re: glibc vs BSD libc
> when making such assertions it helps to be actually correct. while it
> is true that *any* old binary may require COMPAT_XX options in the kernel,
> netbsd supports binaries back to 386bsd for i386, with shorter periods
> of backwards compat for the newer plaforms. i have personally run 386bsd
> binaries on netbsd 1.5/i386. i just downloaded the netbsd/sparc 1.0
> /bin/sh and:
> i think you will find that netbsd cares _a whole lot_ about binary
> compatibility. to claim otherwise is simply fallacy.
Are you sure that running such old binaries doesn't require to have any
COMPAT_ option? I remember a recommendation on current-users that if you
upgrade your kernel before your userland, you should always compile the
COMPAT_xxx option for your previous version. I also vaguely remember
failure reports from people who forgot to do this.
i never said that you don't need COMPAT_XXX options. infact, i said
"is true that *any* old binary may require COMPAT_XX options in the
kernel". however, these options are enabled by default so unless you
actually take them out this isn't an issue. the advice you have
gotten from current-users is good and valid.
My statement of not caring about binary compatibility was wrong, sorry.
What I wanted to say was that the binary interfaces become incompatible
and compatibility is provided via COMPAT_ options in the kernel or by
packages containing old versions of librairies. So I really don't think
that it's possible to run an old binary against a new libc (at least,
the sonames wold probably mismatch). Why would otherwise the compat
packages in pkgsrc exist? Please correct me if I am wrong.
the compat packages exist to provide missing libraries. the netbsd
libc "soname" has never changed -- it was libc.so.12 when the first
ELF port arrived, and it is libc.so.12 today. of course you can not
use an ELF libc.so to run an a.out program. that's is what the compat
packages provide - a.out libraries so that old programs work. however
the a.out dynamic linker *is* provided by the system so given that
all relevant libraries are available, dynamic netbsd programs will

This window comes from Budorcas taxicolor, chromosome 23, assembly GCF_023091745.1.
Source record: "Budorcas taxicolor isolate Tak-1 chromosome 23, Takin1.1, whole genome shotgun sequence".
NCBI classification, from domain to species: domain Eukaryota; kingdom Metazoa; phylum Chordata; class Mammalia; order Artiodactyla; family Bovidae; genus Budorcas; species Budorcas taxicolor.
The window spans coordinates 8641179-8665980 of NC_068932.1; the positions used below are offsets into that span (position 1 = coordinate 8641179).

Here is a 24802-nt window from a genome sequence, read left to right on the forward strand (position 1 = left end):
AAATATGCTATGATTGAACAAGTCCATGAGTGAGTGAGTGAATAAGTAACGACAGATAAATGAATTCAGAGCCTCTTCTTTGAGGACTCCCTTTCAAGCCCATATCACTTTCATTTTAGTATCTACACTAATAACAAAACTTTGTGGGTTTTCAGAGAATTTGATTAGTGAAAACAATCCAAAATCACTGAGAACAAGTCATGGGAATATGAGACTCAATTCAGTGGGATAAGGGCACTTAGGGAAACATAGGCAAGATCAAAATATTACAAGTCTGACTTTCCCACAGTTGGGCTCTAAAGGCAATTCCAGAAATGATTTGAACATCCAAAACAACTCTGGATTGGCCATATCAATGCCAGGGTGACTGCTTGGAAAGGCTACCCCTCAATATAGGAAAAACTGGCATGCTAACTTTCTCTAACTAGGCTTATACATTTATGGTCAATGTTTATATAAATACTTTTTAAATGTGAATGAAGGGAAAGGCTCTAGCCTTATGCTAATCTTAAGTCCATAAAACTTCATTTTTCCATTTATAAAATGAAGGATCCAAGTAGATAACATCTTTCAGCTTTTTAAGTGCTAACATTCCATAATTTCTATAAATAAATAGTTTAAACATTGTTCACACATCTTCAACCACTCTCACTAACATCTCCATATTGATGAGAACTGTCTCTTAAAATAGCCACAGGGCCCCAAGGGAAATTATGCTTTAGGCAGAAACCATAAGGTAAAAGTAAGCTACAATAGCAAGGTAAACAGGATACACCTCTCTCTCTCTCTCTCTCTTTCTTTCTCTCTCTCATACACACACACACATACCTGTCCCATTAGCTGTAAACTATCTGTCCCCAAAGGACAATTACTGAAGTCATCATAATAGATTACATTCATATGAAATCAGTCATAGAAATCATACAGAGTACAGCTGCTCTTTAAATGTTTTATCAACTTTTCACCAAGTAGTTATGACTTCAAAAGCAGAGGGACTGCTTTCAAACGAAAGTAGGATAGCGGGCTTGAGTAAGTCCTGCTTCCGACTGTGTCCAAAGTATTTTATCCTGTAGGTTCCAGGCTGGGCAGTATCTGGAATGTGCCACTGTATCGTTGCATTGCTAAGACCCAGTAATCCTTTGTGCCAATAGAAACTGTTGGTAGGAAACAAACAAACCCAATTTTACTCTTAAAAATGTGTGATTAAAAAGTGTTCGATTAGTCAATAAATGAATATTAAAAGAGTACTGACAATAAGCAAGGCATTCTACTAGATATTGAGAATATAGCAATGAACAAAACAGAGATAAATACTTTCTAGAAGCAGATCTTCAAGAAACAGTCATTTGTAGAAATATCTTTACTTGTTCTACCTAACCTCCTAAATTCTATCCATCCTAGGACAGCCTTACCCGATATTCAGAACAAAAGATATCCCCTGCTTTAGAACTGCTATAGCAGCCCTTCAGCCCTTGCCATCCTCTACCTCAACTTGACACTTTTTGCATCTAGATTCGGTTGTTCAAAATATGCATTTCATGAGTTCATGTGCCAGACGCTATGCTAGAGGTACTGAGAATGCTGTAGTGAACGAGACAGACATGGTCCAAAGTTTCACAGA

run back to when shared libraries were first introduced.
BTW, I believe there are some programs that search the kernel memory
directly for some data. Are ps and netstat examples of this? Can old
versions of such programs be successfully used on a new kernel, even if
the required COMPAT_ option is present? What about special ioctls, like
SCSI commands sent directly from userland?
ps(1) from netbsd 1.5 and above will work. programs like netstat and
other "kmem"/"libkvm" grovellers may or may not work. it all depends
on the relevant kernel structures not changing (too much?) kmem grovellers
do not count as "portable programs" -- they do not use published API's to
gather info, but assume a particular format about how the kernel stores
things. netbsd has been moving away from kmem grovellers in a big way
for two main reasons: the binary compat issue, and, most kmem grovellers
are set-id to group kmem. removing both of these issues *is* a goal, but
as i meantioned above, these sorts of programs don't "count" for backwards
compatibility. for instance, the VM system was completely replaced in
netbsd 1.4. no program that tries to grovel the old VM system could
possibly work today -- those data structures don't exist and more and in
many cases, they don't even have something comparable.
SCSI commands sent directly from userland i would expect to work. the
interface for doing this doesn't change, and the SCSI spec doesn't change
does this clear it all up? [sorry for being so verbose]